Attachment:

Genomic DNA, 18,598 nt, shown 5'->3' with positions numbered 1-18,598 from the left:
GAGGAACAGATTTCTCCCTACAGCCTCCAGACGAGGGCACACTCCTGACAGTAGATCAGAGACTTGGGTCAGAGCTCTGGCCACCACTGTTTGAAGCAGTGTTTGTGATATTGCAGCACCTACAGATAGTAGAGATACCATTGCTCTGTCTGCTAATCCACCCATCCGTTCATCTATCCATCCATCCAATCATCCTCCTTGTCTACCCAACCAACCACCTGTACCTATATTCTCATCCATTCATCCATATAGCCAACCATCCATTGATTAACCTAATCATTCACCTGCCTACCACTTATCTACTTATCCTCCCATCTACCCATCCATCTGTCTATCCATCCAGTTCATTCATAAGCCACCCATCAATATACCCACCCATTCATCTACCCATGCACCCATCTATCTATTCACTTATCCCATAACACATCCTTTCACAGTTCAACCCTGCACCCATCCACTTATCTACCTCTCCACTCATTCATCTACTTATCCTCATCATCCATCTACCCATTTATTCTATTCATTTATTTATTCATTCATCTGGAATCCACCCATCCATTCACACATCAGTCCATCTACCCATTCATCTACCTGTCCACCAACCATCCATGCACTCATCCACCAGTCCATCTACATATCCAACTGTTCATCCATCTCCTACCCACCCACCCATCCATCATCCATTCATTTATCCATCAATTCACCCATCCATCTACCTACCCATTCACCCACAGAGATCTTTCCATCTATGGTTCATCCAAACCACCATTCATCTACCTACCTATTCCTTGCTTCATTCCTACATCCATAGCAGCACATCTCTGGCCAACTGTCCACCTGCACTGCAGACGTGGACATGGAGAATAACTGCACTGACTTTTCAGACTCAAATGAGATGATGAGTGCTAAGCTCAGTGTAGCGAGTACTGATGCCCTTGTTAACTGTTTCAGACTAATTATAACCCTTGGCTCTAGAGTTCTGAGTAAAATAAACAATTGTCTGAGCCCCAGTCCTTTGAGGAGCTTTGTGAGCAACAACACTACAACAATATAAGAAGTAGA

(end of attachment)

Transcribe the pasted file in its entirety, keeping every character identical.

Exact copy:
Genomic DNA, 18,598 nt, shown 5'->3' with positions numbered 1-18,598 from the left:
GAGGAACAGATTTCTCCCTACAGCCTCCAGACGAGGGCACACTCCTGACAGTAGATCAGAGACTTGGGTCAGAGCTCTGGCCACCACTGTTTGAAGCAGTGTTTGTGATATTGCAGCACCTACAGATAGTAGAGATACCATTGCTCTGTCTGCTAATCCACCCATCCGTTCATCTATCCATCCATCCAATCATCCTCCTTGTCTACCCAACCAACCACCTGTACCTATATTCTCATCCATTCATCCATATAGCCAACCATCCATTGATTAACCTAATCATTCACCTGCCTACCACTTATCTACTTATCCTCCCATCTACCCATCCATCTGTCTATCCATCCAGTTCATTCATAAGCCACCCATCAATATACCCACCCATTCATCTACCCATGCACCCATCTATCTATTCACTTATCCCATAACACATCCTTTCACAGTTCAACCCTGCACCCATCCACTTATCTACCTCTCCACTCATTCATCTACTTATCCTCATCATCCATCTACCCATTTATTCTATTCATTTATTTATTCATTCATCTGGAATCCACCCATCCATTCACACATCAGTCCATCTACCCATTCATCTACCTGTCCACCAACCATCCATGCACTCATCCACCAGTCCATCTACATATCCAACTGTTCATCCATCTCCTACCCACCCACCCATCCATCATCCATTCATTTATCCATCAATTCACCCATCCATCTACCTACCCATTCACCCACAGAGATCTTTCCATCTATGGTTCATCCAAACCACCATTCATCTACCTACCTATTCCTTGCTTCATTCCTACATCCATAGCAGCACATCTCTGGCCAACTGTCCACCTGCACTGCAGACGTGGACATGGAGAATAACTGCACTGACTTTTCAGACTCAAATGAGATGATGAGTGCTAAGCTCAGTGTAGCGAGTACTGATGCCCTTGTTAACTGTTTCAGACTAATTATAACCCTTGGCTCTAGAGTTCTGAGTAAAATAAACAATTGTCTGAGCCCCAGTCCTTTGAGGAGCTTTGTGAGCAACAACACTACAACAATATAAGAAGTAGA